Picture this scene on Audit day: an anxious client, Suzy, hopeful to receive thousands of dollars in Grant funding for their Export Marketing and sales activities, a calm and collected EMDG consultant ready for the barrage of questions about to come their way, and an ominous no-nonsense looking auditor armed with a big leather briefcase filled with incriminating evidence that will pick holes in Suzy’s claim.
How will this stand-off end?
The above description might aptly illustrate the feeling in the pit of Suzy’s stomach on audit day, but it is very far from the reality of how an audit process plays out when you are well prepared by a competent EMDG consultant.
After working on hundreds of successful EMDG Audits for Rimon Advisory, I am confident when I say that the process should be smooth and efficient whereby both the client and the auditor walk away informed and excited to receive and distribute the Grant funding respectively.
Rewind for a moment. The EMDG (Export Market Development Grant) is a generous Government grant which encourages businesses to develop and foster their export markets. The EMDG reimburses up to 50% of eligible export market development expenses in excess of $5,000, up to a total of $150,000 per year. Overseeing the grant is the Government body Austrade, tasked with ensuring that only eligible participants receive funding – hence the Audit process.
Contrary to the above scene, Austrade auditors in most instances are super interested in your business and want to ensure you receive much needed funding to help expand your brand in overseas markets. However, both claimants and consultants need to respect that the Austrade team have to protect tax payer funds, and therefore need to ensure the integrity of the programme.
Below are key areas that the auditor will be looking at when assessing if your claim is eligible, some are obvious and others less so:
This is a strange point, but I do believe it is the most crucial to the success of the audit as it sets the tone for the entire process. When an auditor walks into an office, they are trying to grasp a “feel” for the business, the sense that this is a legitimate operation with all the qualities of a normal entity. You want to set the context, take the auditor for a walk around the premises, introduce him/her to your staff, show the auditor detailed processes.
For example, for a fashion claim the auditor is looking for proof that design of the product happens in Australia (particularly in the case where manufacturing is taking place overseas). Thus, it is very comforting when the auditor sees your creative mood board with designs, and the head of your creative team hard at work. The same principle will apply to a software product, a food product, as well as a services-based client. The bottom line is that spending 15 to 20 minutes at the start of an audit demonstrating the above will often streamline the procedure, as the auditor is satisfied with 60% of your claim before the formal process has even commenced.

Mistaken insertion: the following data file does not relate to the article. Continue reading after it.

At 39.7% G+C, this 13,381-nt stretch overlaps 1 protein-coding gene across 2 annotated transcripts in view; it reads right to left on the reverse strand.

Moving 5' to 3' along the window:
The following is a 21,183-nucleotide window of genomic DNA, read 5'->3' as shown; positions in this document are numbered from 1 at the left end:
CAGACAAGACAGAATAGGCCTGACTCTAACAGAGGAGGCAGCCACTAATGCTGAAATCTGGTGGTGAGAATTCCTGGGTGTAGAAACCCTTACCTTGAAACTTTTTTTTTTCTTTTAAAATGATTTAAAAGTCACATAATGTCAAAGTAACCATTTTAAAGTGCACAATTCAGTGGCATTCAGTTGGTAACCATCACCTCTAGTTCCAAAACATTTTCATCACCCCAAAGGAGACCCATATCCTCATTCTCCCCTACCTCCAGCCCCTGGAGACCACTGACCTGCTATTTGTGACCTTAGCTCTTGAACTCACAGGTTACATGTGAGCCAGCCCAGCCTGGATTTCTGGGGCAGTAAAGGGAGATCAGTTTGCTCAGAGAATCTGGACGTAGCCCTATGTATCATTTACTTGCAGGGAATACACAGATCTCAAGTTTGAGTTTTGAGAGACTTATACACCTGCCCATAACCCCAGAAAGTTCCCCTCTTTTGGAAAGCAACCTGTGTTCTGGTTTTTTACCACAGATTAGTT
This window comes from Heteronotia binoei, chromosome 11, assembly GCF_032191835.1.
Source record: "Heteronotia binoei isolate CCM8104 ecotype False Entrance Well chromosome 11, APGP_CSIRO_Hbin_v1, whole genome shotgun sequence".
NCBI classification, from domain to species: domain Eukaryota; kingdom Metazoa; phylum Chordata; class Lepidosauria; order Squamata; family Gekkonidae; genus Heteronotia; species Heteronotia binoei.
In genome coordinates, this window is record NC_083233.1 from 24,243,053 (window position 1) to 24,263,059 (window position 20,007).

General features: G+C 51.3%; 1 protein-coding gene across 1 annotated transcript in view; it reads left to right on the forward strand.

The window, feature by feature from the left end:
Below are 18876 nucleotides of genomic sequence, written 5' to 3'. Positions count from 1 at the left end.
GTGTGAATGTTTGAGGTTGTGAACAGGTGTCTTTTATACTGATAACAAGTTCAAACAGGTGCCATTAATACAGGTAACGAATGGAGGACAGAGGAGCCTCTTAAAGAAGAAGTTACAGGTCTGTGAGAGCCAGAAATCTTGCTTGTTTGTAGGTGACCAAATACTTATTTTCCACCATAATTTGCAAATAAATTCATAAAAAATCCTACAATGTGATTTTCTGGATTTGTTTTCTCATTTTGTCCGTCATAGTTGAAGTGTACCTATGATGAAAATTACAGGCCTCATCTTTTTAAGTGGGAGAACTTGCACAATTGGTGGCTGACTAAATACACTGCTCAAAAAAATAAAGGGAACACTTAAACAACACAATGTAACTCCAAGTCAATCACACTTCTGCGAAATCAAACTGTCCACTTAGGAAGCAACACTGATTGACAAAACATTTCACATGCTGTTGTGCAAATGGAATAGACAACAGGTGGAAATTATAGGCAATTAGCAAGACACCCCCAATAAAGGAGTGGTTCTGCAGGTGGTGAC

I have on the odd occasion been caught in the middle of a very uncomfortable set of variables: a very entitled client who distrusts government and dislikes auditors, and wants the audit to be over and done with as quick as possible. Auditors are perceptive and will subconsciously pick up on your negative attitude (sometimes it is hard to miss). Know the following, because almost all the auditors I have engaged with are:
If you are warm, open, honest, sincere and share the details of your business and your journey, they jump on board for the ride!
Want to make sure your EMDG audit has the best chance of success?
All the pointers listed above are essential, but above all, your submitted claim needs to be of the highest quality. Are you truly eligible? Are all your expenses taken up on your P&L? Do amounts claimed match bank statements? Do your contracts meet the criteria? Are your descriptions on your invoices clear? Does your revenue flow back into the correct entity? Does your overseas entity fit into the EMDG eligibility rules? These are only a few areas of criteria, but I think you get the point.
Your consultant needs to competently go through all the details with you to pre-empt issues in the first instance. The more airtight your claim is, the better your chances are in an audit. Here is a long and extensive list of relevant EMDG Legislation underpinning the Grant.
I have witnessed an auditor turn to the owner of the business and ask a question about a particular overseas sales representative in the USA, or a marketing consultant, or google AdWords spend, and the owner has a blank look on their face. A good consultant will jump in and save the day, but the auditor remains suspicious when a business owner is unaware of the major marketing expenses in their business.
Rimon Advisory introduced a ‘practice audit process’ where we prepare our clients by going through the claim and familiarising them with expenses, jog their memories, and ensure that they have sufficient knowledge to answer the auditor in an accurate manner. This is another major contributing factor to our successful audits.
The audit process can and should be a straightforward positive experience whereby all stake holders walk away satisfied, but like everything in life, you are going to need expertise and preparation.
You may be interested to know if your business could use the Export Market Development Grant.
We have put together a few quick questions for you to be able to assess your eligibility.
Click below if you want to know more:
Evan is a registered CFA and has many years of experience working with Australian Entrepreneurs.